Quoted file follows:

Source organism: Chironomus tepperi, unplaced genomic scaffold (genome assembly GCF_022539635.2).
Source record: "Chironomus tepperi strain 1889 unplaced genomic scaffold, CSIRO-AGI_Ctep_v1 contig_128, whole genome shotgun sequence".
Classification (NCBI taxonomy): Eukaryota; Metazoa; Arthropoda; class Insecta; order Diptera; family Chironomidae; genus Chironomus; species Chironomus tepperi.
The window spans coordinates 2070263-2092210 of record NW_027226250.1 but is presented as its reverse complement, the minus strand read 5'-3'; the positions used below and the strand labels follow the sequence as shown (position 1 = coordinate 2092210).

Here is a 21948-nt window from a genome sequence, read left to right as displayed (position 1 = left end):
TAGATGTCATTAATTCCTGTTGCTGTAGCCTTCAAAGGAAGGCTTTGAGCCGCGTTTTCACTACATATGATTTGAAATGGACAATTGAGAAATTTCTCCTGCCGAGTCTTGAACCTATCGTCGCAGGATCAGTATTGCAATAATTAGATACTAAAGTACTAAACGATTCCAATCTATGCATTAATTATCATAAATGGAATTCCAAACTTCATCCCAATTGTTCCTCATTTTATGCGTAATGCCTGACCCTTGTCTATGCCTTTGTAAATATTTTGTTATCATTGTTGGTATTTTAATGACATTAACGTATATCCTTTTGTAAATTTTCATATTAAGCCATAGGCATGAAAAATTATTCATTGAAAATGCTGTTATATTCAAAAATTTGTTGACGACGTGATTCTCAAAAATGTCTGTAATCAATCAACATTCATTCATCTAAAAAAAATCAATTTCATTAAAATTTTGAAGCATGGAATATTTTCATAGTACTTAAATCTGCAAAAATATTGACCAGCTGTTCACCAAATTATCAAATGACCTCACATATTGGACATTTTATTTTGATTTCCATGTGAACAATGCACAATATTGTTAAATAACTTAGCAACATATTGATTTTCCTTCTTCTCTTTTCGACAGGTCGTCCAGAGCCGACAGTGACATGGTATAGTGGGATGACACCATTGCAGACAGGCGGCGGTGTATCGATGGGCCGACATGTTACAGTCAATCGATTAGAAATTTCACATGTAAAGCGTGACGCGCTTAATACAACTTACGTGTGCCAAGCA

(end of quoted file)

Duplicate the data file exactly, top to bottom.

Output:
Source organism: Chironomus tepperi, unplaced genomic scaffold (genome assembly GCF_022539635.2).
Source record: "Chironomus tepperi strain 1889 unplaced genomic scaffold, CSIRO-AGI_Ctep_v1 contig_128, whole genome shotgun sequence".
Classification (NCBI taxonomy): Eukaryota; Metazoa; Arthropoda; class Insecta; order Diptera; family Chironomidae; genus Chironomus; species Chironomus tepperi.
The window spans coordinates 2070263-2092210 of record NW_027226250.1 but is presented as its reverse complement, the minus strand read 5'-3'; the positions used below and the strand labels follow the sequence as shown (position 1 = coordinate 2092210).

Here is a 21948-nt window from a genome sequence, read left to right as displayed (position 1 = left end):
TAGATGTCATTAATTCCTGTTGCTGTAGCCTTCAAAGGAAGGCTTTGAGCCGCGTTTTCACTACATATGATTTGAAATGGACAATTGAGAAATTTCTCCTGCCGAGTCTTGAACCTATCGTCGCAGGATCAGTATTGCAATAATTAGATACTAAAGTACTAAACGATTCCAATCTATGCATTAATTATCATAAATGGAATTCCAAACTTCATCCCAATTGTTCCTCATTTTATGCGTAATGCCTGACCCTTGTCTATGCCTTTGTAAATATTTTGTTATCATTGTTGGTATTTTAATGACATTAACGTATATCCTTTTGTAAATTTTCATATTAAGCCATAGGCATGAAAAATTATTCATTGAAAATGCTGTTATATTCAAAAATTTGTTGACGACGTGATTCTCAAAAATGTCTGTAATCAATCAACATTCATTCATCTAAAAAAAATCAATTTCATTAAAATTTTGAAGCATGGAATATTTTCATAGTACTTAAATCTGCAAAAATATTGACCAGCTGTTCACCAAATTATCAAATGACCTCACATATTGGACATTTTATTTTGATTTCCATGTGAACAATGCACAATATTGTTAAATAACTTAGCAACATATTGATTTTCCTTCTTCTCTTTTCGACAGGTCGTCCAGAGCCGACAGTGACATGGTATAGTGGGATGACACCATTGCAGACAGGCGGCGGTGTATCGATGGGCCGACATGTTACAGTCAATCGATTAGAAATTTCACATGTAAAGCGTGACGCGCTTAATACAACTTACGTGTGCCAAGCA